Wednesday, June 17, 2015

Tuesday, June 16, 2015

Forgiveness

I enjoyed reading this thoughtful article by our friend and our former pastor (Covenant Presbyterian Church, Short Hills, NJ) Donny Friederichsen. 

Nothing Like a Fish without a Bicycle

My retrospective on Elisabeth Elliot at The Gospel Coalition blog.

Elisabeth Elliot has died. I didn’t know her, but this feels personal. Her books were influential to me as a young single woman in the early 1990s, particularly Passion and Purity and Let Me Be a Woman. At a time in my life when I had become weary of worldly pursuits, aside from the example and words of my own mom, Elliot’s words most shaped for me a vision of what biblical womanhood could look like.

Vigorous, Gentle Womanhood 

I met her once as a single working girl about 20 years ago at a mission home where she was visiting and giving a talk. She was older even then, sitting in a chair, neatly dressed, hair carefully in place, wrinkly and rather still, with bright, intelligent eyes that betrayed an active sense of humor. 
 
The way she lived her life and spoke about her adventures and marriages displayed a type of womanhood that caught my imagination. She seemed to own a womanhood that was both vigorous—physically and intellectually—and gentle. 
 
The lives of female missionaries are a sort of bas relief against Western wranglings over things like gender quotas and free contraception. Elliot seemed to have a seasoned, sensible knowledge that came from rugged, basic pursuits—a sharp intellect and a sense of context and keen perspective born out of her edgy life experience as a missionary to unreached tribes. (The unentitled at work seeking the unreached.)

A Third Way Woman

Both the anti-feminist and the anti-delicate flower, she taught what I came to think of as a “third way” of womanhood that seemed like Ruth and that Proverbs 31 woman with her strong arms, shrewdness, and nurturing ways. 
 
I recall her description of life in the jungle. Most of the day was consumed with merely trying to live rather than translating Scripture. I recall her description of the focus, effort, and energy required to make sure water was found, hauled, kept, and boiled each day while keeping a toddler from falling into the fire or water. I also recall her frank humility about her failings and missteps. I learned from her books the profound value of the ministry of the mundane, and the efficiency of biblically training indigenous peoples where possible.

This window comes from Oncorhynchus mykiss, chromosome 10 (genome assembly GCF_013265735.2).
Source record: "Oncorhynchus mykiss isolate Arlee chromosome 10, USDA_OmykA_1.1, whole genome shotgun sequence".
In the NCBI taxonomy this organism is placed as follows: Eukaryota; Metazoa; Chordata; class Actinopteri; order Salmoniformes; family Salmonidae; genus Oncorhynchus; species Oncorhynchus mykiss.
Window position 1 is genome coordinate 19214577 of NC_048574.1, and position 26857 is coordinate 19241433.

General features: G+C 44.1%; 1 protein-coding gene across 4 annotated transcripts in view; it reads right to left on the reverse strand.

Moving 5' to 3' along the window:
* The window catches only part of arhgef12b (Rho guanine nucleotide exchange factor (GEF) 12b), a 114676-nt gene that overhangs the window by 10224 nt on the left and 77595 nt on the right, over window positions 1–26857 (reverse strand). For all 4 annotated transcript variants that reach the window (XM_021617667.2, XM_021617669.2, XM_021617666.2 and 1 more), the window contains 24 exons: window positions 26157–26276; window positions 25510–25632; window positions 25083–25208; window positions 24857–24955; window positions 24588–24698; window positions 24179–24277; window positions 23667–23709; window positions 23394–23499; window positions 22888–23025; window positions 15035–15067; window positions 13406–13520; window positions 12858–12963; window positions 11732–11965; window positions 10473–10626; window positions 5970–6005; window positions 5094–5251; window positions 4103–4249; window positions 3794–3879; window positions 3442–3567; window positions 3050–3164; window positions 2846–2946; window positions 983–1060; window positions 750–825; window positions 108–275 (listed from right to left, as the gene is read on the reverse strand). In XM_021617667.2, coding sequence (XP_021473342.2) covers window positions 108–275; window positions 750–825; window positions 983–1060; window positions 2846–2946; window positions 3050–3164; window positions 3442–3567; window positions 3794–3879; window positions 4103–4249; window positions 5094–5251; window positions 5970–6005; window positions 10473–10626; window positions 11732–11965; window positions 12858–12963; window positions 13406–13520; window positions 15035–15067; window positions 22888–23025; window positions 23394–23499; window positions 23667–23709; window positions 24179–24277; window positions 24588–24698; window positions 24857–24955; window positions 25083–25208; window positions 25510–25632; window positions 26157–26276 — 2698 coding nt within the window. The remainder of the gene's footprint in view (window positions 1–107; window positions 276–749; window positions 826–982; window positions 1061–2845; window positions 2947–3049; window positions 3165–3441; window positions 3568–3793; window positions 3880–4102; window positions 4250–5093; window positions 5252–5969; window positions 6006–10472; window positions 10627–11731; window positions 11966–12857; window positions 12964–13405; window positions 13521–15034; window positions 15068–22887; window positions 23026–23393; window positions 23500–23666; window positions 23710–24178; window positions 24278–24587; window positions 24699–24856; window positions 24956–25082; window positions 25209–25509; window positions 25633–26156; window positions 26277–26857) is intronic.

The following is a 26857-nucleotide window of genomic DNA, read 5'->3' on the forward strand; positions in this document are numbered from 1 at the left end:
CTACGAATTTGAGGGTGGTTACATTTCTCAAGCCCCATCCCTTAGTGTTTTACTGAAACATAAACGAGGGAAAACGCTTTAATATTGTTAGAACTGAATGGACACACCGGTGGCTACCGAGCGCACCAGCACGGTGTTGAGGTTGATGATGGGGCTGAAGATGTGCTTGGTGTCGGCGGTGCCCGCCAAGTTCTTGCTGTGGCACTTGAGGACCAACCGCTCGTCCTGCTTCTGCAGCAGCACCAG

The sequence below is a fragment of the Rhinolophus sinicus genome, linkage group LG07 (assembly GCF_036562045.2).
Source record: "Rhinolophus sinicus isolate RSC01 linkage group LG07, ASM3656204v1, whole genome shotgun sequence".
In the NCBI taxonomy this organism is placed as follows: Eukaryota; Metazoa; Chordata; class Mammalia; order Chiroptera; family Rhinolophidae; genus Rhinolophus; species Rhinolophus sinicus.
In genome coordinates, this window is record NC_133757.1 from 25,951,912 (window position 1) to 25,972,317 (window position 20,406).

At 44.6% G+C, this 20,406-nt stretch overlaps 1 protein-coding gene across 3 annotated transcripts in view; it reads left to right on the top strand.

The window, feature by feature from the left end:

In her writing she was direct but not harsh, open but not coarse. In her vigorous femininity, and in her teamwork with and delight in the masculinity of her husbands, she seemed more like some sort of American pioneer woman and nothing like a fish without a bicycle. More like Phoebe or Dorcas and nothing like a Diva. 

A Nurtured Faith for the Next Generation

Elliot nurtured her faith with a disciplined mind fixed on selfless service to the world. She approached her marriages with a mind fixed on pursuing engaging, active partnership, and, yes, submission to a husband. And in her books she reached out to countless people with a simple, clear, direct style of writing.
 
I am thankful for her example, and as a 44-year-old mother of three, I want to commend her writings to the next generation of “third way women.”

Saturday, June 6, 2015

Wednesday, May 27, 2015

"The Two Uses"

Even the workaday and practical arm
Becomes all love for love's sake to the lover.

If this is nature's thrift, love thrives on it.

*The Two Uses

The eye is not more exquisitely designed
For seeing than it is for being loved.
The same lips curved to speak are curved to kiss.
Even the workaday and practical arm
Becomes all love for love's sake to the lover.

If this is nature's thrift, love thrives on it.
Love never asks the body different
Or ever wants it less ambiguous,
The eye being lovelier for what it sees,
The arm for all it does, the lips for speaking

-Robert Francis (American, born 1901)

Seeing Jesus Christ in Poetry

But you,
What shall I call you? A fountain in a waste,
A well of water in a country dry,
Or anything that's honest and good, an eye
That makes the whole world bright. 

*The Confirmation

Yes, yours, my love, is the right human face.
I in my mind had waited for this long,
Seeing the false and searching for the true,
Then found you as a traveller finds a place
Of welcome suddenly amid the wrong
Valleys and rocks and twisting roads. But you,
What shall I call you? A fountain in a waste,
A well of water in a country dry,
Or anything that's honest and good, an eye
That makes the whole world bright. Your open heart,
Simple with giving, gives the primal deed,
The first good world, the blossom, the blowing seed,
The hearth, the steadfast land, the wandering sea,
Not beautiful or rare in every part,
But like yourself, as they were meant to be.

-Edwin Muir (1887-1959)


*Everything Promised Him to Me

Everything promised him to me:
the fading amber edge of the sky,
and the sweet dreams of Christmas,
and the wind at Easter, loud with bells,

and the red shoots of the grapevine,
and waterfalls in the park,
and two large dragonflies
on the rusty iron fencepost.

And I could only believe
that he would be mine
as I walked along the high slopes,
the path of burning stones.

-Anna Akhmatova (Russian, 1889-1966)